While hormones play an important part when it comes to sex and desire, their role is complex, intertwined and, despite years of research, still difficult to pin down.
Here’s what we do know: While numerous hormones are involved in sexual desire and sex itself, two of the main ones appear to be estrogen and testosterone.
Estrogen. You know this hormone primarily for the role it plays in fertility and reproduction (and staving off those hot flashes). But estrogen is to your vulva and vagina what moisturizer is to your face—critical for keeping things moist, flexible and healthy down there.
With less estrogen comes vulvar and vaginal changes, some of them significant. The genital tissue can become dry and less acidic, increasing the risk of infection. It takes longer to get lubricated for sex, even if you’re full of desire. Over time, estrogen deficiency can lead to more significant changes in the entire urinary and genital area, including reduced blood flow to the vagina. The result: dryness, irritation and pain upon intercourse, also called “dyspareunia.”
Estrogen loss can also lead to changes in the size and sensitivity of the vulva, vagina and clitoris as well as reducing blood flow to these areas.
Testosterone. You might think of testosterone as a male only hormone, but all women produce some testosterone, just as all men produce some estrogen. Much of our testosterone is produced by the ovaries.
Unlike estrogen, testosterone levels don’t suddenly plummet at menopause, but, rather, decline gradually beginning in your mid-20s. By the time you reach menopause, your body is producing about half as much as it did when you were in your 20s.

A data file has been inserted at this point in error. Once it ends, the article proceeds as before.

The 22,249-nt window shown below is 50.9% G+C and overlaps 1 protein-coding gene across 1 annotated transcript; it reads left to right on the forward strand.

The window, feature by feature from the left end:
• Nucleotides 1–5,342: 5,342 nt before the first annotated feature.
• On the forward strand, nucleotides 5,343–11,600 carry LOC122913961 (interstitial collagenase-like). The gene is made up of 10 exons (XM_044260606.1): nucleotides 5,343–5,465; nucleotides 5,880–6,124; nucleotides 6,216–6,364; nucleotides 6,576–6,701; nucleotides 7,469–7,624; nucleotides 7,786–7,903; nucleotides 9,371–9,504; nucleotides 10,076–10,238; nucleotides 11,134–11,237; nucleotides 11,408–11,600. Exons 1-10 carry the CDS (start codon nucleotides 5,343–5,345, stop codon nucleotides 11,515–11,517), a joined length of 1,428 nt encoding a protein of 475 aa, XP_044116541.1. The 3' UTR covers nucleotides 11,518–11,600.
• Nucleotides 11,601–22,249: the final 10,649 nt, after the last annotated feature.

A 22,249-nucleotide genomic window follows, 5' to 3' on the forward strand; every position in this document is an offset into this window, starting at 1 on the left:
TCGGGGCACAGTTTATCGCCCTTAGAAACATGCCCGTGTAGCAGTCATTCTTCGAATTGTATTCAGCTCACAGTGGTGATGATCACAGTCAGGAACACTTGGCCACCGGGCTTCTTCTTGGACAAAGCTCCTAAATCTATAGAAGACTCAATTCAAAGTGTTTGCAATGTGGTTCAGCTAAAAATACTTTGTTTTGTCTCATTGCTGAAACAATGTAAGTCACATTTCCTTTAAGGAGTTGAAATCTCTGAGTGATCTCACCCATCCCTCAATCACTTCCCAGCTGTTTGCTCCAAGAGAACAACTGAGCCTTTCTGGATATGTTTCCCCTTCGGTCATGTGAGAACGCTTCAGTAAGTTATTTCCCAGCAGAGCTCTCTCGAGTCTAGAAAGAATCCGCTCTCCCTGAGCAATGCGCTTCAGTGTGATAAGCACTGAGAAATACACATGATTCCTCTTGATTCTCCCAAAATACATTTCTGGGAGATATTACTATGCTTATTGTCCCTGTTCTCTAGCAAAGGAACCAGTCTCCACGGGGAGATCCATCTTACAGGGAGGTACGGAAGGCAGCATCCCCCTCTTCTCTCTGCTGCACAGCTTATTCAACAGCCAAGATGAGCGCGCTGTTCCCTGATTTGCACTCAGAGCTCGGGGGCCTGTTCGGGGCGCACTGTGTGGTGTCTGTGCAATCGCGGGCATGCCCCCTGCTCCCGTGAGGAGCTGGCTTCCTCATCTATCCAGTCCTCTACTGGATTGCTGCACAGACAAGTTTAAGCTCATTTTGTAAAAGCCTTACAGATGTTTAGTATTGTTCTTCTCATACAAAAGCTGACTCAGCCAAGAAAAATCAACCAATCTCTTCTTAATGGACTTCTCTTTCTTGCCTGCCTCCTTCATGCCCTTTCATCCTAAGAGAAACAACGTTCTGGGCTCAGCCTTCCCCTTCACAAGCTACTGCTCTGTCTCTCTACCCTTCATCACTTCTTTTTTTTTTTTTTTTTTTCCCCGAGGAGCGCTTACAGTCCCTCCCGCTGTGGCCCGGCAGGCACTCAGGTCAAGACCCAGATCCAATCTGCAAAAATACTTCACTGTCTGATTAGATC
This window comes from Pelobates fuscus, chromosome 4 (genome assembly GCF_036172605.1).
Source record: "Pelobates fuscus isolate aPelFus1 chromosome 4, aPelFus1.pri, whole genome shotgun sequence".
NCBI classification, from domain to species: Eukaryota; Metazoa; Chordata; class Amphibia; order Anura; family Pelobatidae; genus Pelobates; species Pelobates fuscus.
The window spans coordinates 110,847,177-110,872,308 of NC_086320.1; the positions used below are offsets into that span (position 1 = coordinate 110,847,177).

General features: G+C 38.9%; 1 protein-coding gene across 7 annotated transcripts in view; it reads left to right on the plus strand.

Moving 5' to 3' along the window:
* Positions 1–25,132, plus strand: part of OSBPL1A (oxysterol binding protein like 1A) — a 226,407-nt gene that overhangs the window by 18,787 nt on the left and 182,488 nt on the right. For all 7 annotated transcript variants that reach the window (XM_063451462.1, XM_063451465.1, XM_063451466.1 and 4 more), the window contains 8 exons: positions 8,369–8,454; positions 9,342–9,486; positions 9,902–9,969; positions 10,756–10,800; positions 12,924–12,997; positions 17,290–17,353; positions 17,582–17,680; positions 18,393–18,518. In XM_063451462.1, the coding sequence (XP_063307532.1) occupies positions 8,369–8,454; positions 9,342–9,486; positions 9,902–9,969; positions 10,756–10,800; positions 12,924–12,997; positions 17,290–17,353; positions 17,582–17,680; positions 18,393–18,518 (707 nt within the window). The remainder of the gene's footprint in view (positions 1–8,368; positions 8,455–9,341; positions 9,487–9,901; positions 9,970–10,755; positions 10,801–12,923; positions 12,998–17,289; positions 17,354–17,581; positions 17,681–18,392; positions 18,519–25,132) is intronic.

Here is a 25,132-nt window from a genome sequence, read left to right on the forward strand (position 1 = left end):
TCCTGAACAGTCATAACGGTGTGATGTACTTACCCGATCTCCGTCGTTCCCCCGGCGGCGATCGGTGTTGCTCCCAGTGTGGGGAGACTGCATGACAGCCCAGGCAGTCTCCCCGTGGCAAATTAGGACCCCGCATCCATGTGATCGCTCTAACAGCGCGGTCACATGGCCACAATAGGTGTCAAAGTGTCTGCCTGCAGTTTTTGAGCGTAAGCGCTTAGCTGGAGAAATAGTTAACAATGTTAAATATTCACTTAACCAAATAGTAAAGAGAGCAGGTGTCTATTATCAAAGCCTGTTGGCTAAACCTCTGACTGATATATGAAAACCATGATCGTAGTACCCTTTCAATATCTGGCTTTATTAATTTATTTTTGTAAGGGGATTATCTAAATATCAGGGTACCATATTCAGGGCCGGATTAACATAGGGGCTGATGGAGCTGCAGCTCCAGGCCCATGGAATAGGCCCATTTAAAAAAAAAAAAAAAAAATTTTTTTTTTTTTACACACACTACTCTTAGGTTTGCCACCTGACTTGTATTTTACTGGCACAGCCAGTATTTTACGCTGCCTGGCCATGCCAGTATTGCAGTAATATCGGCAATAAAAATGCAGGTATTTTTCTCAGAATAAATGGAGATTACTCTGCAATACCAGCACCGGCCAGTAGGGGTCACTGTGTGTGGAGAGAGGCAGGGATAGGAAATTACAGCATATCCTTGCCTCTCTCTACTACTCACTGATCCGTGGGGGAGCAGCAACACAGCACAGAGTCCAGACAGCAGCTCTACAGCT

Researchers are still debating testosterone’s role in women’s sexuality. They think it contributes to blood flow and arousal of the clitoris and labia (the tissue around the vagina) which, in turn, contributes to arousability and orgasm. Hormone receptors are prevalent in the hypothalamus, the part of the brain that controls sexual function and mood. So, it appears that both estrogen and testosterone may influence getting a woman “in the mood.”
The exact role that testosterone plays in female sexual desire is still being determined. Some studies connect abnormally low levels of testosterone with lack of desire; others don’t. More research is needed to define the significance of testosterone levels in women and what constitutes “normal” testosterone levels in postmenopausal women.
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